The Courier News from Blytheville, Arkansas on June 4, 1968 · Page 8
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The Courier News from Blytheville, Arkansas · Page 8

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Blytheville, Arkansas
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Tuesday, June 4, 1968
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Page 8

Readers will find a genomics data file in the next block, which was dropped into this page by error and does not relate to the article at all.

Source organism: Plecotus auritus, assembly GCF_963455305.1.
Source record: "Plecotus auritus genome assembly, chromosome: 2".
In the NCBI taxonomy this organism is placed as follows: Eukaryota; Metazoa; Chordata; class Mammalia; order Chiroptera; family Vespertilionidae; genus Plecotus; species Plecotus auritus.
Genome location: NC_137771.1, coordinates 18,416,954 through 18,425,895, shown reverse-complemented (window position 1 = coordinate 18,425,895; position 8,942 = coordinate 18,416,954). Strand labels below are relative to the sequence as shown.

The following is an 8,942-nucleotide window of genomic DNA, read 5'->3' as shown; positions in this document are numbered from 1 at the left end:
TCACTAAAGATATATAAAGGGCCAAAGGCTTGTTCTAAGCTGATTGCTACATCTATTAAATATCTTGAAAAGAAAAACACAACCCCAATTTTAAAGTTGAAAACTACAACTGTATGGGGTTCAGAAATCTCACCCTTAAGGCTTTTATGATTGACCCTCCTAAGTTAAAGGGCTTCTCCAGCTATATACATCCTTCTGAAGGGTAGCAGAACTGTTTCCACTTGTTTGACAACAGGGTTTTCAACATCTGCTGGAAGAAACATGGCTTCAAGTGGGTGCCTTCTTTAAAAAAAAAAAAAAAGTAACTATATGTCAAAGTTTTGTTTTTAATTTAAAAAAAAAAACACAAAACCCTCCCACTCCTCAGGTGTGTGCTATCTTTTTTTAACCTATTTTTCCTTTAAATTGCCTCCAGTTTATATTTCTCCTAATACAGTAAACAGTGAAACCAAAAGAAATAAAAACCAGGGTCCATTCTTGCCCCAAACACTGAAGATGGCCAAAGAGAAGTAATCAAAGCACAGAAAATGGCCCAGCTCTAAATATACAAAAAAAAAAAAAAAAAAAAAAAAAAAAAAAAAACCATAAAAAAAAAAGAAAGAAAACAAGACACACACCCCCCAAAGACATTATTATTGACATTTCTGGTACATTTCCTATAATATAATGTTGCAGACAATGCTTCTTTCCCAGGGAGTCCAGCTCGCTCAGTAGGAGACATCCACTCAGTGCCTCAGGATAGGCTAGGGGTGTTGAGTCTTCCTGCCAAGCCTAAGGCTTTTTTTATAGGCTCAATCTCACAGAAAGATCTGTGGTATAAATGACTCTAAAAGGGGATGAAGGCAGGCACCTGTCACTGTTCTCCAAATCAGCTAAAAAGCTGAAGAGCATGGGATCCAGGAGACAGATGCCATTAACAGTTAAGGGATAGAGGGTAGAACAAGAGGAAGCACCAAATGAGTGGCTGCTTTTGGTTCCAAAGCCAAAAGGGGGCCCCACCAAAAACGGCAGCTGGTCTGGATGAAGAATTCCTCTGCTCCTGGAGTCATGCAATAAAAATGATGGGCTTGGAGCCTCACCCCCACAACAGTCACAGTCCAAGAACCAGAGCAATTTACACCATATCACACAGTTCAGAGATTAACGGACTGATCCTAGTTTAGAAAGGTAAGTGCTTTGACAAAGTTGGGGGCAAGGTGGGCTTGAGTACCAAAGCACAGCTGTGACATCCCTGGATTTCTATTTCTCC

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.- Blythevfflc (Ark.) Courier New> '—Tue'saay, Juht t, Astrological Forecast should also bt done as early as . WEDNESDAY The morning is not good (or taking any chances nor for buying articles of beauty, art, adornment, etc. However, later you are under beautiful aspects during the night for social and general prosperity and popularity through amusing others and enjoying the social and personal recreations that you Jike most. SAGITTARIUS (Noyi 2J to Dec. 21) During morning others expect a great deal from you but you had better stall them >off until after lunch, Then you >can get things done successfully. The social can be particularly wonderful tonight. CAPRICORN (Dec. 22 to Jan. 20) You can be very astute when you want to be, and this is the morning when you can really make big headway by showing this quality in all that you do. Show that you are controlled. Then all goes just fine, especially tonight. AQUARIUS (Jan. 21 to Feb. 19) Although ideas keep pecking away at you in A.M., be [sure you study them thorough- AREES (Mar. n to Apr. 19) ., before • start w heels roll- Partners may be in a bad moon — in A.M., so don't start any arguments, but later they relax and all is fine. Take them to some charming spot. While there, come to a perfect understanding, plan the future inore wisely. ing, or you could lose your shirt Impress others with your intellect. Stop being so self-effacing. PISCES (Feb. 20,to Mar. 20) Daytime would be best to do Whatever makes your mate feel'really happy and comfortable, wanted. It's important you TAURUS (Apr. 20 to May 20) I ^ that intuition wisely in P.M. Take the bugs out of any super- \ Don . t get O ff the track or you tor work you may be engaged in, plans that need revision. Relieve tensions easily and wisely. Sit own with co-workers later in the day. Gain their cooperation through diplomatic methods. . GEMINI (May 21 to June 21) There are some wise ways in which you can trim expenses here and there in A.M. Then get busy making finest talents pay off handsomely. Evening can then be devoted to the sort of entertainment you like. MOON CHILDREN (June 22 to July 21) You have to use diplomacy in handling home affairs in A.M. and then the rest of the day goes very work BUSI- smoothly for you. Get done. Evening is spent most New York - A State of Dis- pleasurably at home with fam- covery ily in a spirit of conviviality. 3:30 THE. AMERICAN 'LEO (July 22 to Aug. 21) . NESS SYSTEM Some letter could be quite an- The Role of the 1 Market. How noying in A.M. but if you study the market system functions it carefully, you find it. is a in the United States., steppingstone to greater sue- 4:00 WHAT'S NEW cess, happiness. Be with con- International Magazine. A genials in P.M. for recreation panorama of young people's you like Be cheerful. . activities around the world. VIRGO (Aug. 22 to Sept. 22) 4:30 M. L. SIEDMAN MEMOR- Handle those monetary affairs IAL TOWN HALL LEC- early when your mind is TURE SERIES clear and lucid, and you can Harrison Salisbury speaks on then make plans for more pros-] "Russia Versus China: Glob- perity. Get bookkeeping done al Conflict. really are in for it. IF YOUR CHILD IS BORN TODAY ... he, or she, will be one of those charming young people to whom everyone is attracted, but teach early to rely on own abilities instead of just accepting the favors others-bestow. wjcno. WEDNESDAY, JUNE E 2:00 THE PLANET EARTH Science in Space. 2:30 ALL ABOARD All About Freight Trains. 3:00 JOURNEY before noon, also. Then you know where you stand, can make wise investments. LIBRA (Sept. 23 to Oct. 22) Getting busy in the morning to clear up those cluttered - up matters that keep you from progressing is time very well spent. Then take care of that sore toe. or whatever. Sociability tonight brings much happiness. SCORPIO (Oct. 23 to Nov. 21) Some new course you want to pursue is good provided you first rid yourself of all that unnecessary trivia around you. That investigation you want to do is fine, also. Approaching experts so you can expand 5:30 EASTERN WISDOM AND MODERN LIFE Things and Thinks. Themes of Eastern philosophy applied to modern life. 6:00 SPOTLIGHT ON OPERA Operetta. Great music of the ages. 6:30 WHAT'S NEW International Magazine. A panorama of young people's activities around the world. 7:00 ALL ABOARD All About Freight Trains.. 7:30 CHANNEL 10 TRAVELS New York - A State of Discovery. 8:00 CHOICE: ...CHALLENGE FOR MODERN WOMAN And Who Are You? Geared WW 2 Indecision Study Reveals Soviet By FRED S. HOFFMAN AP Military Writer WASHINGTON (AP) - A new U.S. Army study suggests excessive caution and indecision cost the Soviets a chance tc •each the Rhine River—and thus control of most of Germany —in the last months of World War II. Had the Soviets succeeded in reaehihg the Rhine before the Allies crossed that river, they would have been in position to lave menaced France and the low countries, and to have controlled virtually all of Germany instead of settling for a division of control with the Allies. This, in turn, might have altered the whole shape and fate of postwar Europe. These conclusions are implicil in the Army's account of the late stages of the Soviet-German war. That account, titled "Stalingrad to Berlin", was researchec and written by Army historian Earl F. Ziemke. He drew on captured German document; and on Soviet military writings According to this study, the Soviet high command staff in the late fall of 1944 planned whiter offensive that was to liave ended the war in about 45 days. The offensive began Jan 12, 1945, and within two weeks Soviet units were closihg 1 up to the Oder River. But on Feb; 17, 1945, Ziemke wrote, the Soviet staff "suddenly scrapped the whole original plan and ordered Marsha Georgi K, Zhukov and othe? field leaders to clean up the flanks of the advancing Soviel to women of varied interests and educational backgrounds this series is designed to as sist women in making reas oned choices as they make decisions in terms in s family, and society. 8:30 PUBLIC AFFAIRS News in Perspective. In Color. The regular trio of New York Times journalists—Lester Markel, Tom Wicker and Max Frankel—analyzes the past month's headlines and interprets major news developments. 9:30 THE DISSENTERS Joe Michael Cobb. A spokes' man for America's younger extreme conservatives am editor-in-chief- of the "New Individualist Review", discusses his beliefs with hosl Donald Fouser. So you're in range of your next new car. Fine.^bu're in range o an Ods. A lot of people end up driving so-called low- priced cars that cost as much—or more—than this full-size Olds 88. Don't let it happen to you. Don't miss out on Olds luxury, Olds comfort, Olds Rocket V-8 performance. Before you make a final decision, price check an Olds 88. Seeyownaamt Okfc dbafcr r m armies." This, in the view of U.S. Army historians, wasted almost six weeks. "By the end of the third week in February the great Soviet 1945 winter offensive had come to a dead halt," the study said. "Caution was in the air." *.*.-*' The Army study noted that the Soviet high command's decision coincided with two small German counterattacks — one aimed at Stargard east of Berlin and the other on the Hron River in Hungary.- It is suggested the counterattacks accomplished nothing for the.Germans militarily, but apparently intensified caution among Soviet staff officers. "The abortive Stargard operation brought the Germans a substantial, unexpected, and unearned dividend of tune that.-.. may have profoundly affected Germany's future," the study said. * * * "In the fit of caution that took hold in mid-February the study said, the Soviet high command "dismantled its operation for an advance to Berlin and beyond into central Germany and committed its main forces.in marginal, wholly unspectacular clearing operations on the flanks in Pomerania and Silesia. "No doubt,-observing that the Allies were still west of the line ... the Soviet command concluded it had time enough. "This could have -provided a rational for cleaning out the flanks in anticipation of a deeper thrust into Germany than originally intended and, .meanwhile, letting the' Allies. bleed themselves out. "• But, the: study said, the sequence of events indicates "caii- tion and a consequent inability to decide upon a clean-cut, direct solution to the final strategic problem also weighed heavily. •'-... '- •• '. ."••: Army historians, amplifying on the study, said. that more than likely the Soviets could have-been on the .Rhine by March 1,: - ' : They recalled -that the British and American armies on the German border .were not even ready to : strike : toward the Rhine before then. The..-Allies did not cross that key river until the end of the' first week in March. : : - -. In the final stages of the European war, which ended May 8, 1945, the Soviet and 'allied forces both drove 'through Germany from opposite .directions and finally agreed on a division of occupied territory along the line of the Elbe and Mulde Rivers. This subsequently led to the two Germanys, a Communist East-and non-Communist West. JACOBY ON BRI15GB NOHl'lI <D) 4 4kQJ42 VQ9754 + 93 WESI • EAST *K107 4AS3 48762 #AQJ854 4K1072 SOOTH . AA8653 4KJ54 *6, North -South vulnerable: East-West 60 part score. West North East South • Pass Pass 1 A 2 # 2 A Pass Pass 3* Pass Pass 3 A Dole Pass Pass Pass Opening lead— V A Partner's Bids Lost Rubber Parkinson's first law of bidding is .that -success varies inversely as the square of the partnership. 'Before we get a lot of letters t el 1 i n g us that a bridge partnership is not for squares, we will modify the law to: "The poorer, the partnership the worse the bidding." . .East and West had no partnership at all, which would become evident if one were told that -West was .the worst player in the bridge club. For once West appears to have bid pretty well. There can be no-criticism ,of his bids of two and three clubs and while his double of three spades may have been overly aggressive, he knew that his opponents would be pushing against h i's part score and he did have four defensive tricks. : " : His partner, East was a'pret- ty good player who had played with West before. : He really should, have bid three clubs over North's two spades. He really should have taken the three spade double out to four clubs and would have done' one or both if he had been playing with a good partner. When North bid two spades, East visualized the rubber as gone far away unless his side should save at five clubs. If he bid five clubs his partner probably would take him too seriously. He decided to lose as cheaply as possible. Then when the bidding developed as it did, East decided that maybe his partner could beat three spades all by himself. If he couldn't the rubber would be over and East could get a new partner. West cashed his three aces and made his king of spades later on. He could have beaten three spades had he cashed his red aces, then underled his ace of clubs, but that would be too much to expect of even a great player. WASHINGTON (AP) - 4 trio of compact radios, designed to. speed 1 servicing and allow helicopters to return rapidly to operational s.tatus, was described here by Fred W. Wilkins. •Wilkins is deputy program manager for the Light Observation. Helicopter Avionics Package of Sylvahia. He told ttm American Helicopter Society'i annual national forum: "For the first time, the Army can predict how long it will take to repair a radio." Built-in automatic monitoring circuits will allow crews to detect within seconds a faulty receiver or transmitter. A portable test set permits isolation and replacement of the faulty module or subassembly in the radio. The three transceivers weigh less than one-third the weight of comparable radios, Wilkins said, and are small enough t» be mounted in the helicopter'* instrument panel. Ai-EXANPE '•- • J - Raised on an Arkansas Farm... ... Trained in Law-Experienced in Federal, State, County and City Governments. * * * Summer Fun Fashions From MARTIN'S When the subject Is swimming, Jantzen Is the universe! language from sea-to-sea. Fit, comfort, good took* and great.coordination with tops of atl types.., . Jantzen says ft all. Many colorful wayt, such a« desert gold, tabaeco, tariwhed green. Add these to your vocabulaiyi A. Subchaser swimmer, B. Harpoon Hawaiian, Both In elasttelied faille (?*% aeattte, 19% cotton, 1% mbbet) steet 28-«. 0. "• cotton Jersey h*,rtatML Jantzen spokenhere OPEN THURSDAY NITES TIL 8 P.M. MARTIN'S THE STORI FOR MiN ANO BOYS I